Well-honed phrases about cheaper and greater computing power have all but faded from the marketing, sales, and other promotional material of IT vendors and consultants to the sector.
Rising energy costs over the past year, as well as concerns about the scale of availability of energy in the short-term, especially over the winter period, and more strategically over the longer term, are encouraging enterprises to review their energy requirements for computing purposes. This historically somewhat dull subject is assuming an unheard of level of interest and importance.
Computer technology installations both large and small comprise many parts. Power consumption fluctuates so much depending on use that it is extremely difficult to calculate. As a very rough rule of thumb, the quieter a computer is, the lower the power consumption. This is because it is creating less heat, and therefore needs fewer fans to cool it. The main areas of consumption are power supply, high performance graphics cards, and processors. Screensavers do not save energy. Switching-off local printers and determining if computers have energy saving facilities help. Most operating systems will automatically switch the monitor into standby mode if left unused for a specified period of time, specifying the shortest time delay possible - five minutes is ideal.
Mid range desk computers uses between 200W and 300W depending on how hard they are working, but the high-end range can use over 400W, excluding monitors, speakers, printer, network, and other extraneous equipment. Moreover, most computers are excessively powerful for everyday use - something of a status symbol for many people? "Normal" office use of a computer with all the standard office applications, web browser and internet radio open only uses around five per cent of the processor.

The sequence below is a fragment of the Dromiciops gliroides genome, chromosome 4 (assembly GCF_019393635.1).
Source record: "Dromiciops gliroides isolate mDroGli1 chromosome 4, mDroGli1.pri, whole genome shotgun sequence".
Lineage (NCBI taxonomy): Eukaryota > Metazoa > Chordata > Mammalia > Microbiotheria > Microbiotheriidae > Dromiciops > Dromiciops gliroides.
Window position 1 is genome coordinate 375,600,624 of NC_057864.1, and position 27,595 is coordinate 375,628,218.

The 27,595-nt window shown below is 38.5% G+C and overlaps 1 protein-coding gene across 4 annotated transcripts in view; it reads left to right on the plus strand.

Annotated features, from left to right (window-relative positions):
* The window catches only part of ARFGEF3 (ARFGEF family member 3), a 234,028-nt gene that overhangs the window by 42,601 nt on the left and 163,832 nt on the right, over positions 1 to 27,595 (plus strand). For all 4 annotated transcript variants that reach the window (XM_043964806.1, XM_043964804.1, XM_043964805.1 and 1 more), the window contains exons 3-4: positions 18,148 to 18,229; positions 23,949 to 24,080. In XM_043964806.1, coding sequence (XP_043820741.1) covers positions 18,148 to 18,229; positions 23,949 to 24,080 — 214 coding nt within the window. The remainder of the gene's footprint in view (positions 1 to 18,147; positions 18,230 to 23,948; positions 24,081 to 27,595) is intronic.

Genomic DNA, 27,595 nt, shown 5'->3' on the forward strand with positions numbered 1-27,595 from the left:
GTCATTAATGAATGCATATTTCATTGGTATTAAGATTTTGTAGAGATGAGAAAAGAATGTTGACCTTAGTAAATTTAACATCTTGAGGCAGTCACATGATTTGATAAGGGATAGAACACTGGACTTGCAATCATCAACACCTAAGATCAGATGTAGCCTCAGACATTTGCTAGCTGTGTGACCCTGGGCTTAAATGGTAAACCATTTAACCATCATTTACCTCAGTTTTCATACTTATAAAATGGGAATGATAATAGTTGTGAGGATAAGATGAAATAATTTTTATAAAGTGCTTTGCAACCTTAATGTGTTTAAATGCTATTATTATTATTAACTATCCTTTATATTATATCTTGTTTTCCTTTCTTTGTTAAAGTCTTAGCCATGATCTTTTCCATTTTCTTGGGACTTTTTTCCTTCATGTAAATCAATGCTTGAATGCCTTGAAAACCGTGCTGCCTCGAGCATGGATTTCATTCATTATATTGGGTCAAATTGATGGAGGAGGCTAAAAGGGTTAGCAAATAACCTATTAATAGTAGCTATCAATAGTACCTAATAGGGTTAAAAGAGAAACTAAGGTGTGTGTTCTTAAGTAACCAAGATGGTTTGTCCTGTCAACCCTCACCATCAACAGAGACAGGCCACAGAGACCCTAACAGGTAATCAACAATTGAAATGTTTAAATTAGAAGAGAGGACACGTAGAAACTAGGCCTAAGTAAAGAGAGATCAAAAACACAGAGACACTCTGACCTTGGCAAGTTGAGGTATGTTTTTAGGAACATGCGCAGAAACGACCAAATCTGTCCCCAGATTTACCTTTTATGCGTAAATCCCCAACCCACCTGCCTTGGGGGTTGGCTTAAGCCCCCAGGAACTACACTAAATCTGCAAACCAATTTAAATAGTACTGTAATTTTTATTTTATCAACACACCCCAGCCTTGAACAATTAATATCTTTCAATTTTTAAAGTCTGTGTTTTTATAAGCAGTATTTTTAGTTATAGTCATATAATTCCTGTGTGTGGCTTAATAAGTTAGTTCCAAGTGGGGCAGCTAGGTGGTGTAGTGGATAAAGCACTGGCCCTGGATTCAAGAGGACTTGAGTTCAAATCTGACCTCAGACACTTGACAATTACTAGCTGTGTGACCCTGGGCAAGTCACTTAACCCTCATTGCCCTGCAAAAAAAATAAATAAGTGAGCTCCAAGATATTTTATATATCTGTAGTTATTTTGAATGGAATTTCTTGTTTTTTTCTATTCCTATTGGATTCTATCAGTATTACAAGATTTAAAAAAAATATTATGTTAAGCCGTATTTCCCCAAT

Short-term efforts are focused on energy saving with computer installations. At a simple housekeeping level, for example, switching off computers overnight and at weekends, results in energy and cost savings of 70 per cent to 80 per cent. Equally, switching off your monitor when at lunch, or during periods of absence, can halve the energy consumption. Newer computers will also allow the hard-drive to "spin-down" if left idle. Some printers also have similar facilities. However, these procedures are, at best, only housekeeping measures; reminders of energy costs but doing little to combat the growing demand for computing power
Unfortunately, the demand for computing power is growing, encouraged by increasing commercial and recreational use of computer technology and the proliferation of devices using computer technology. How can computing power be contained rather than rationed for the growing demand? Some form of rationing or allocation solution will be the knee-jerk solution, unless an alternative solution is found.
One solution may be found in the analogy of the WEEE Directive, where the supplier has a legal responsibility for safe disposal: the supplier would be responsible for supplying a new and exclusive energy source for new and extended computer equipment, but not replacement equipment after a specified cut-off date.
This would encourage more and extensive research and development into efficient and cost effective sources of power by the hardware vendor community - be it generator, solar, battery or even wind-up power.
- Applying the inventive intellect and innovative skills of the IT hardware developers to energy sources would be a powerful message to other industries to apply the same logic.
- The IT hardware sector would provide a very powerful boost to investment in new, alternative and cost-effective energy sources, enabling it to influence creation and development of energy sources for commercial and social benefit.
- The sector would be able to shake itself free from some elements of the commoditisation model into which it has evolved through maturity.
- The sector's "social responsibility" rating would rise benefiting its governance profile and some investor ratings.
- The sector would head-off potentially longer-term draconian energy restriction measures, which could restrict growth in the industry on a more permanent basis.
A more integrated approach to computing and its energy power and sources is essential if the industry to promote cheaper computing power transparently.
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